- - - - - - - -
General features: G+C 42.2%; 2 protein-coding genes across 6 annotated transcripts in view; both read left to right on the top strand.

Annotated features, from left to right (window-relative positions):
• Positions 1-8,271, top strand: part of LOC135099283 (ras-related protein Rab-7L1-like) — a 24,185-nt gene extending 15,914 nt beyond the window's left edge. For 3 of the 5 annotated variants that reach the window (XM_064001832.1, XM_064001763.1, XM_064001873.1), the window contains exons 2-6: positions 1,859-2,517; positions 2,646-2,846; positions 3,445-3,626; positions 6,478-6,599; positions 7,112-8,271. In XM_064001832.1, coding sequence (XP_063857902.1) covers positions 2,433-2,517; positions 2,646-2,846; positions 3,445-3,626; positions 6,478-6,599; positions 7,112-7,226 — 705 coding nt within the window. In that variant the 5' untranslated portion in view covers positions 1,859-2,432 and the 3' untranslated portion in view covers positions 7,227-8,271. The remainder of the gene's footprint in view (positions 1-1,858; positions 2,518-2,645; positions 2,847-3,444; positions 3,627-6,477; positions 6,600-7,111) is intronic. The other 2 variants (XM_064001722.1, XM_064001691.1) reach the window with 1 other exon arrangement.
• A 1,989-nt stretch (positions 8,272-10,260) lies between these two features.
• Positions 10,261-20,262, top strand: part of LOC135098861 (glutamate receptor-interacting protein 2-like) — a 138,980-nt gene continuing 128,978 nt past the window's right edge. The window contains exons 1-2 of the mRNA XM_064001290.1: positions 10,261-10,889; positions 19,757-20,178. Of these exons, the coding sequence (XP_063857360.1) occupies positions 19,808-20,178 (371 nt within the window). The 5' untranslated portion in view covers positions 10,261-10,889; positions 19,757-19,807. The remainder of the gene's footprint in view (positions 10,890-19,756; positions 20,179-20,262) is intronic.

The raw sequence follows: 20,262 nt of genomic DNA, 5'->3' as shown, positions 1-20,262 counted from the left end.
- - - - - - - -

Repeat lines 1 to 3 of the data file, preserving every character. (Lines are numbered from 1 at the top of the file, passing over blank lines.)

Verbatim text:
General features: G+C 42.2%; 2 protein-coding genes across 6 annotated transcripts in view; both read left to right on the top strand.

Annotated features, from left to right (window-relative positions):
• Positions 1-8,271, top strand: part of LOC135099283 (ras-related protein Rab-7L1-like) — a 24,185-nt gene extending 15,914 nt beyond the window's left edge. For 3 of the 5 annotated variants that reach the window (XM_064001832.1, XM_064001763.1, XM_064001873.1), the window contains exons 2-6: positions 1,859-2,517; positions 2,646-2,846; positions 3,445-3,626; positions 6,478-6,599; positions 7,112-8,271. In XM_064001832.1, coding sequence (XP_063857902.1) covers positions 2,433-2,517; positions 2,646-2,846; positions 3,445-3,626; positions 6,478-6,599; positions 7,112-7,226 — 705 coding nt within the window. In that variant the 5' untranslated portion in view covers positions 1,859-2,432 and the 3' untranslated portion in view covers positions 7,227-8,271. The remainder of the gene's footprint in view (positions 1-1,858; positions 2,518-2,645; positions 2,847-3,444; positions 3,627-6,477; positions 6,600-7,111) is intronic. The other 2 variants (XM_064001722.1, XM_064001691.1) reach the window with 1 other exon arrangement.